Dock Talk: Cell phones swim with life jackets
By Jason Durham / For the Enterprise
Fishing and learning go together like peanut butter and jelly. Or maybe like nightcrawlers and worm bedding.
Learning about angling comes in several forms, including information acquired from others and through personal experience.
Sometimes learning through personal experience is optimal. Acquiring life’s lessons due to a mistake is simultaneously valuable and heartbreaking.
I’ve made my fair share of mistakes over the years. This fishing season has inadvertently offered advice. Whether you want to categorize mistakes, accidents or simply a learning curve, when an “incident” occurs, it’s temporarily humiliating yet valuable in curbing future erroneous behavior.
Have you ever backed your boat trailer into the water with the tie down straps attached in the back? What about starting
your outboard with the propeller out of the water? Ever forget to put the drain plug in before launching? Boat batteries are dead for a number of various reasons? Broken line on a big fish because you didn’t re-tie your line (even though you knew the line was frayed?)
You’re probably smiling right now, nodding your head in acknowledgement of all or some of those malfunctions. Don’t feel bad, you’re in good company. Most anglers have been through the ups (everything goes smoothly and the fish are biting) and downs.
This past week I experienced ups and downs with the fishing in addition to some learning lessons from the field.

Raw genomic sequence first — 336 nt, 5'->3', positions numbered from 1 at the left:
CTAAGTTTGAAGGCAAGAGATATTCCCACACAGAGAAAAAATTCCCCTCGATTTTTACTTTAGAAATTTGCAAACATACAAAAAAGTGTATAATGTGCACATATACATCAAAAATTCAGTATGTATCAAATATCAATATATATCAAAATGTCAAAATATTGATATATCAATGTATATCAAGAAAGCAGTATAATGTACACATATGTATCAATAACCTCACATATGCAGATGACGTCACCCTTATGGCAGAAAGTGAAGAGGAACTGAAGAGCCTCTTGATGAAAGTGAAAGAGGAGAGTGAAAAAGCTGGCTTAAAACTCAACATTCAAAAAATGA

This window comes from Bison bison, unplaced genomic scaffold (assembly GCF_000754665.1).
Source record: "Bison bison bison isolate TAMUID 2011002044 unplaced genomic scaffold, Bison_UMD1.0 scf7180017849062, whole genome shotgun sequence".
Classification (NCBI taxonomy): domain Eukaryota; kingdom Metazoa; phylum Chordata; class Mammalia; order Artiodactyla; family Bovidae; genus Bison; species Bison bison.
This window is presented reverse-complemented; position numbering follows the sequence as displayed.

The most influential involved my cell phone. A decade ago the number of people carrying cellular phones was much fewer compared to today. My phone of choice was a “bag phone,” an analog device that had great reception but was as portable as carrying a purse. It didn’t fit in any pocket in my fishing pants.
Now phones have become much more sleek, portable and perform many more operations compared to ten years ago.
When my smartphone, an Apple I-phone, slipped out of my hands next to the dock on Fish Hook Lake as we were heading out on a guide trip, my heart and subsequent connection to family, friends, clients and society in general, skipped a beat. For four days.
The negative was that as a business owner, my connectivity to people wanting to embark on guide trips was very limited. The positive was that there weren’t calls or texts to reply to in society’s recent expectation of immediate gratification. Fishing was simply fishing, a retro approach to a sport where everything except fishing equipment can be left on shore.
As my phone sat on the bottom of Fish Hook Lake, we fished. The device was recovered about 4 hours later. It had a high quality case and unfortunately, even after immersing the phone in uncooked rice for a couple days, was the only valuable portion that’s functional.
When I bought the I-phone, I also bought the most weather-proof case possible. A few months later, now I fortunately have a new phone, a Life Proof case and a Life Jacket, an add-on feature that makes the phone float. Lesson learned.